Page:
Kaspersky Lab asks court to overturn United States govt software ban

Prior to this, the US Department of Homeland Security ordered US ministries and agencies to stop using Kaspersky Lab products.

Kaspersky Lab said it contacted the DHS in mid-July, offering to provide any information or assistance concerning the company and in mid-August, DHS confirmed receipt of the company's letter, appreciating the offer to provide information and expressing interest. However, the company denied the ties with any government and states it would never help anyone with cyber espionage.

On Monday, Russian cybersecurity firm Kaspersky Lab announced its intention to push back against the us government's ban on its software.

The company also made headlines on December 4 when a former U.S. National Security Agency employee pleaded guilty to keeping classified defense information on his home computer.

The company's founder, Eugene Kaspersky, issued an open letter condemning the DHS on Monday.

The lawsuit was filed in the U.S. District Court for the District of Columbia.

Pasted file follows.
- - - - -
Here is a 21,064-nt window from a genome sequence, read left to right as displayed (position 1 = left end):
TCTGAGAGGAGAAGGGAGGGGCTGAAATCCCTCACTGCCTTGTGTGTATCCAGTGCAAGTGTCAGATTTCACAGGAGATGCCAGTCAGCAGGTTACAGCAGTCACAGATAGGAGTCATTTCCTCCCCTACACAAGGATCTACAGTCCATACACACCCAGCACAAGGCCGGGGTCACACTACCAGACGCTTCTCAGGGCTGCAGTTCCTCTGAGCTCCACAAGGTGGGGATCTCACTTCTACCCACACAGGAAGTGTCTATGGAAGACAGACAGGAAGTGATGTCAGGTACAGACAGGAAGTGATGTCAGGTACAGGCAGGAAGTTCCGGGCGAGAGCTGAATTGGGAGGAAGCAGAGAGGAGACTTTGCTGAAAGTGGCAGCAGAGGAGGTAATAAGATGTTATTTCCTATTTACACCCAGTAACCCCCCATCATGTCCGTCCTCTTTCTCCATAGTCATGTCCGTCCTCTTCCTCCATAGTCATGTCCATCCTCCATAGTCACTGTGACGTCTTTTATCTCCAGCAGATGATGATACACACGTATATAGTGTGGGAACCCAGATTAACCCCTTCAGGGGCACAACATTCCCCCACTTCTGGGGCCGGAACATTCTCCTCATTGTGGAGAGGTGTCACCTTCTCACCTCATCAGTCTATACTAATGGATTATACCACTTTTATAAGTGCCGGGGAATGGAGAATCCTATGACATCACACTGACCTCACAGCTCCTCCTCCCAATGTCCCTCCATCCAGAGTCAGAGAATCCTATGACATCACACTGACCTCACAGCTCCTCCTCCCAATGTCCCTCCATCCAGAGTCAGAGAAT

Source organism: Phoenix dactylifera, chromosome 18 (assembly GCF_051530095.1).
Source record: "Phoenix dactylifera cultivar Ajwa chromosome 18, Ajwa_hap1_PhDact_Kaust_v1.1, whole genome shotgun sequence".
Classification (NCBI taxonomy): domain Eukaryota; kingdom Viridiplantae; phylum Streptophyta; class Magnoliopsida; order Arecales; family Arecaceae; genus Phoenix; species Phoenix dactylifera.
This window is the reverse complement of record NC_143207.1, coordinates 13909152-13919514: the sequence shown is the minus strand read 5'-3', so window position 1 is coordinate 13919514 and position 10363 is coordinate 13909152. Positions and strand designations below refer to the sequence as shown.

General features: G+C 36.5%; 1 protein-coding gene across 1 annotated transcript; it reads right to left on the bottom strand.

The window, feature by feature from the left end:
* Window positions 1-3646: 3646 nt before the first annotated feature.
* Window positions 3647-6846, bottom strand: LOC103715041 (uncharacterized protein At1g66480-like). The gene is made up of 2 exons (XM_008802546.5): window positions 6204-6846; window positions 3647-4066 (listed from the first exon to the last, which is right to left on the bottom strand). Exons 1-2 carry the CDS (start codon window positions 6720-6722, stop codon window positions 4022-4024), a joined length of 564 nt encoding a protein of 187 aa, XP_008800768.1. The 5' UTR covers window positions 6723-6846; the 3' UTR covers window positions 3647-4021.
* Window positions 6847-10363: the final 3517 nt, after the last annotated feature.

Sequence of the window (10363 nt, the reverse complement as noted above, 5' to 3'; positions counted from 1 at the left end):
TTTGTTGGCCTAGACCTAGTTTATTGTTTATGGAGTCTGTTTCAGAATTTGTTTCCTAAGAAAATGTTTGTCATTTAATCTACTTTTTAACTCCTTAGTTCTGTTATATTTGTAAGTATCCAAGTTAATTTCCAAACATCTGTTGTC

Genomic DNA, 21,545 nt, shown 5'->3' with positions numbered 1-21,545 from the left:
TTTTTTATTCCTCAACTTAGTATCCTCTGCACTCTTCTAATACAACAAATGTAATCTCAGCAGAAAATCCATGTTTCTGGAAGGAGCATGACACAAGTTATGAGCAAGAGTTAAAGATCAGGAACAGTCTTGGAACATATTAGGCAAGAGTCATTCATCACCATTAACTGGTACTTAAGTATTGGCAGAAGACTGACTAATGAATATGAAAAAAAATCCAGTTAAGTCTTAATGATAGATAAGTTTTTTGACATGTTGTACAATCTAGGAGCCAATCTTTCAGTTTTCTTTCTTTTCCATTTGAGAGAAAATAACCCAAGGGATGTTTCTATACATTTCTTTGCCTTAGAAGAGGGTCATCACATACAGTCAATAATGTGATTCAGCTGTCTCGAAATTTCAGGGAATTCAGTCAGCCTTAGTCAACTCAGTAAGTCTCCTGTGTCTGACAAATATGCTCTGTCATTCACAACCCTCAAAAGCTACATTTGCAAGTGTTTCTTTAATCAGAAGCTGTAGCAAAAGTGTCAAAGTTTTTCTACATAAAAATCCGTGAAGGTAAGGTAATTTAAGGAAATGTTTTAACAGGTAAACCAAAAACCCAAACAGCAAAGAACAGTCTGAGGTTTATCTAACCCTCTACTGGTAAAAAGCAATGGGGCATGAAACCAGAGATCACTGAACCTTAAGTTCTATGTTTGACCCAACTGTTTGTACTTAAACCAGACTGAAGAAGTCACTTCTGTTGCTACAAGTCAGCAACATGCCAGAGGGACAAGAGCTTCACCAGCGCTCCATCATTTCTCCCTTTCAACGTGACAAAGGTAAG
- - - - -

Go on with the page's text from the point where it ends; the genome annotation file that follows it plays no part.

Allegations that Moscow-based Kaspersky, which sold more than $600 million of anti-virus software globally in 2015, knowingly or unknowingly helped Russian intelligence steal top-secret information from the United States have effectively killed its business here and hurt its worldwide reputation.

Kaspersky Lab has now filed an appeal to challenge the ban.

"DHS's actions have caused undue damage to both the company's reputation in the IT security industry and its sales in the U.S. It has unfairly called into question Kaspersky Lab's fundamental principles of protecting its customers and combating cyber threats, regardless of their origin or objective", Kaspersky stated in a blog post. The company also committed in October to open its product's source code to an independent third-party review and plans to open new offices in Chicago, Los Angeles and Toronto next year. For example, several retailers have removed Kaspersky Lab products from their shelves and suspended their long-standing partnerships with Kaspersky Lab following the issuance of the BOD.

Earlier this month, Kaspersky Lab said it would close its Washington office that was selling to the government and will keep working with non-federal customers in the US through its remaining offices in the country.

While the use of Kaspersky licenses by federal agencies is only about $54,000 or.03 percent of total annual sales, the real issue is the government ban's effect on US sales to commercial and enterprise USA clients.



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